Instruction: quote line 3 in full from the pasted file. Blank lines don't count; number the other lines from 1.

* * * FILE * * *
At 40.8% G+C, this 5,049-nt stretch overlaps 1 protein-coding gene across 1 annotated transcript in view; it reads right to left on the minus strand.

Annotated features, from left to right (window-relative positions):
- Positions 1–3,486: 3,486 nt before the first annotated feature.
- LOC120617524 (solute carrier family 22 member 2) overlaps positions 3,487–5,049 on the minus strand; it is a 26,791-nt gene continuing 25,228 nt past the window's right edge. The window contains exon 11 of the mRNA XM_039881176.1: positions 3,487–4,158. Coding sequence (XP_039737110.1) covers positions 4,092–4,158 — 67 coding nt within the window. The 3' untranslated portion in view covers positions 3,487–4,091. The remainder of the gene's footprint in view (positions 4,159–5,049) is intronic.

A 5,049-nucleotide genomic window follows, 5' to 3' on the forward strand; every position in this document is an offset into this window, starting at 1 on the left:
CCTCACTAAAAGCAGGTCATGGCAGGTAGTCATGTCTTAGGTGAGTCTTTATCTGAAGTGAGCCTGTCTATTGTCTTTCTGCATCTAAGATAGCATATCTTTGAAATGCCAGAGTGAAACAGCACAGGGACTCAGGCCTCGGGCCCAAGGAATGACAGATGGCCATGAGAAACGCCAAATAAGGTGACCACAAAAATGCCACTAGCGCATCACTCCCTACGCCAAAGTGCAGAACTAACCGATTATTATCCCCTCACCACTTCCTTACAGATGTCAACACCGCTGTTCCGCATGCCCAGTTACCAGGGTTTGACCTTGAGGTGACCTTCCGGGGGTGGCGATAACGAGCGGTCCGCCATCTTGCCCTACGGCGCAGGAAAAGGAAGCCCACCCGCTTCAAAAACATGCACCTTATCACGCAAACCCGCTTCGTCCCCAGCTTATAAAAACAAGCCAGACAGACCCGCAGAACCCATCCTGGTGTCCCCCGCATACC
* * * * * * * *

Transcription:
- Positions 1–3,486: 3,486 nt before the first annotated feature.